So you could do a filter, but then you had to manually stitch the filter into the rest of the system. Gaping hole. After some work targeting wireless and video applications, they worked on allowing multiple blocks, but still, it was all algorithm-centric. Said differently, you could design the dataflow but not the control flow using C. Gaping hole.

Then they addressed control flows. And since then, they’ve addressed optimization for low power as well as performance (a prior parametric gaping hole). And, as far as C was concerned, that’s where it ended. C++ is part of the deal, and the hardware embodiment of C++ is SystemC (or, said another way, SystemC isn’t C; it’s just an HDL that looks like C). Having addressed that, they’re basically announcing “Mission Accomplished” (which history suggests might be risky).

None of this speaks to how well they address all of these capabilities (customers make that judgment), but, on these terms, you could say that they’ve plugged all the holes with respect to C/C++. But if you take HLS to be more than C (as does Synopsys) and to include any high-level language, then M (MATLAB) is missing. (Ironically, Synopsys is the only of the three majors to cover M with its Synphony HLS tool, even though it’s the only one of the three biggest not to cover C.)

Mentor claims that the industry has settled on two standard languages, C/C++ and SystemC, but the Mathworks might have other thoughts on that (as would a not insignificant number of engineers). It could also be argued that M is supported by M-to-C conversion prior to C-to-RTL conversion; that argument would likely be rebutted in terms of the likely quality of results given two steps instead of one.

Another piece of evidence Mentor points to is the fact that they have a big ecosystem – it’s not just a few companies toiling valiantly against the tide. And TSMC has now blessed ESL in its Reference Flow 11.

And, as far as Mentor is concerned, ongoing work is now focused on refinements like getting more efficient results in less time. This takes things into the tweaking phase, the same reason that place and route and FPGA tools never completely stagnate. They may not be adding major new capabilities, but they’re trying to do things faster and better.

Feeling blue

Finally, Mentor has debuted, with great fanfare, a new HLS methodology book: they call it the High-Level Synthesis Blue Book. (Where I came from, bluebooks were small and blank and never evoked good times.) Having had the good fortune to be afforded a glimpse into the contents, it seems to be a pretty good treatment of a topic learned from experience. The author, Michael Fingeroff, is one of their technical marketing engineers and has apparently been deeply steeped in this by helping customers figure this stuff out.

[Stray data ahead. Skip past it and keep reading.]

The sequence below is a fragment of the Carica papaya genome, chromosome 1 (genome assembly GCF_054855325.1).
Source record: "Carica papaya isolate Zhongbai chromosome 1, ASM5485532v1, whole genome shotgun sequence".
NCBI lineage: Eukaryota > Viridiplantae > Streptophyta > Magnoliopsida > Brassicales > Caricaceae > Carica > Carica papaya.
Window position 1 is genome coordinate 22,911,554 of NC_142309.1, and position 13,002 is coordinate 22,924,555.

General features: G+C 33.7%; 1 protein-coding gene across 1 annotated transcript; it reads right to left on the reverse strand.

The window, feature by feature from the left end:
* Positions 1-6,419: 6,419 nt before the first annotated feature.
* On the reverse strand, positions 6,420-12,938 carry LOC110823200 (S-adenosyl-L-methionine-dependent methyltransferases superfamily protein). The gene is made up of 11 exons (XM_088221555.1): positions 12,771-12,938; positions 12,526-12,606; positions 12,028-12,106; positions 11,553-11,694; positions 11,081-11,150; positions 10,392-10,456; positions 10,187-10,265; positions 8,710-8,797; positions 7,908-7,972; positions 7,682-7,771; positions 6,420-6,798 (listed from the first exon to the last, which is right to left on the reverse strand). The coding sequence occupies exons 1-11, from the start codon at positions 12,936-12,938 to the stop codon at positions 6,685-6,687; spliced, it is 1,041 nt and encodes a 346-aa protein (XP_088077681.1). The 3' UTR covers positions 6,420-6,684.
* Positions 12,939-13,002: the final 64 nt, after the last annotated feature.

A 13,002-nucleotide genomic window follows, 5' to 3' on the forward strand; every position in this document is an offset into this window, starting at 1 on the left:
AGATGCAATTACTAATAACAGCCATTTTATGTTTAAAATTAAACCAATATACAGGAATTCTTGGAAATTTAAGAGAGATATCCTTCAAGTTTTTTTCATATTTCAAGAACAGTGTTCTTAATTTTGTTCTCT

It starts by making clear what this is all about: style. Which is one of HLS’s weaknesses. It’s not about writing C, it’s about writing it in a way that lets the tool know what to do. The focus claims to be on C++, although many of the examples are just straight C (which is, technically, legal C++). You get an education on the hardware-related things that don’t come in your standard C programming class: bit-accurate types, loop unrolling and pipelining, scheduling, memory, hierarchical design; it finishes up with coverage of the poster children of HLS, the venerable filter and the FFT.

How this relates to the maturity question is the fact that all of this methodology took years to evolve. This stuff wasn’t easy and it wasn’t clean, and engineers had to figure out the best ways to do things. This is Mentor’s (or Mr. Fingeroff’s) compilation of those best practices. Interestingly, in my scan of the obvious areas, including the introduction by Mentor’s Thomas Bollaert, there is no specific mention of Catapult C. The only catch is the fact that coding style tends to depend very highly on the tool being used. There are undoubtedly many things in this book that are universal; there are probably others that work well only if run on the Mentor tool.


So is HLS mature? Or maturing? I think there’s some merit to the claim if you restrict the conversation to C/C++. Yes, there is a new player, but much of AutoESL’s messaging centers around QoR, which supports the general maturity thesis. And, from a hardware designer’s standpoint, you could argue that all of the major holes have been closed.